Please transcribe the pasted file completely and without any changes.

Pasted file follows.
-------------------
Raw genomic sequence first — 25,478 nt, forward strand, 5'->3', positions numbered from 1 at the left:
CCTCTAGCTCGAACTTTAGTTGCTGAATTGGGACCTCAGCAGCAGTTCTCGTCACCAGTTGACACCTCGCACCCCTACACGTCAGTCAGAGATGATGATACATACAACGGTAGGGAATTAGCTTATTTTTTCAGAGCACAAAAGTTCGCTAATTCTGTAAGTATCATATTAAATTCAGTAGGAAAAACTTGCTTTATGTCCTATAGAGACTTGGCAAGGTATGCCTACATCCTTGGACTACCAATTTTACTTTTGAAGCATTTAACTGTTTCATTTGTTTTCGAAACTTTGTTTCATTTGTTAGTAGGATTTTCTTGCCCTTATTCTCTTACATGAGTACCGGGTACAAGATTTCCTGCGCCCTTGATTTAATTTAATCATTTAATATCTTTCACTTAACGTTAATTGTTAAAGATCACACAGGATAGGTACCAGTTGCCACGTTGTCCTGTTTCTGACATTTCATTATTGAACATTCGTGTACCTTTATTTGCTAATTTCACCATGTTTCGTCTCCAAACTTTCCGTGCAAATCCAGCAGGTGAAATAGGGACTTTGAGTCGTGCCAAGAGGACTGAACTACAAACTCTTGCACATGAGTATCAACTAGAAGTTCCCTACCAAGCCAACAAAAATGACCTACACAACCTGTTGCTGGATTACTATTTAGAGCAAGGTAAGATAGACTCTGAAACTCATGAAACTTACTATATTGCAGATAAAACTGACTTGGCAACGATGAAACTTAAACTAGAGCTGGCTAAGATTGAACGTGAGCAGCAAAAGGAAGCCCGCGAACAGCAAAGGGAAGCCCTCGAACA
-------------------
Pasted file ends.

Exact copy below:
Raw genomic sequence first — 25,478 nt, forward strand, 5'->3', positions numbered from 1 at the left:
CCTCTAGCTCGAACTTTAGTTGCTGAATTGGGACCTCAGCAGCAGTTCTCGTCACCAGTTGACACCTCGCACCCCTACACGTCAGTCAGAGATGATGATACATACAACGGTAGGGAATTAGCTTATTTTTTCAGAGCACAAAAGTTCGCTAATTCTGTAAGTATCATATTAAATTCAGTAGGAAAAACTTGCTTTATGTCCTATAGAGACTTGGCAAGGTATGCCTACATCCTTGGACTACCAATTTTACTTTTGAAGCATTTAACTGTTTCATTTGTTTTCGAAACTTTGTTTCATTTGTTAGTAGGATTTTCTTGCCCTTATTCTCTTACATGAGTACCGGGTACAAGATTTCCTGCGCCCTTGATTTAATTTAATCATTTAATATCTTTCACTTAACGTTAATTGTTAAAGATCACACAGGATAGGTACCAGTTGCCACGTTGTCCTGTTTCTGACATTTCATTATTGAACATTCGTGTACCTTTATTTGCTAATTTCACCATGTTTCGTCTCCAAACTTTCCGTGCAAATCCAGCAGGTGAAATAGGGACTTTGAGTCGTGCCAAGAGGACTGAACTACAAACTCTTGCACATGAGTATCAACTAGAAGTTCCCTACCAAGCCAACAAAAATGACCTACACAACCTGTTGCTGGATTACTATTTAGAGCAAGGTAAGATAGACTCTGAAACTCATGAAACTTACTATATTGCAGATAAAACTGACTTGGCAACGATGAAACTTAAACTAGAGCTGGCTAAGATTGAACGTGAGCAGCAAAAGGAAGCCCGCGAACAGCAAAGGGAAGCCCTCGAACA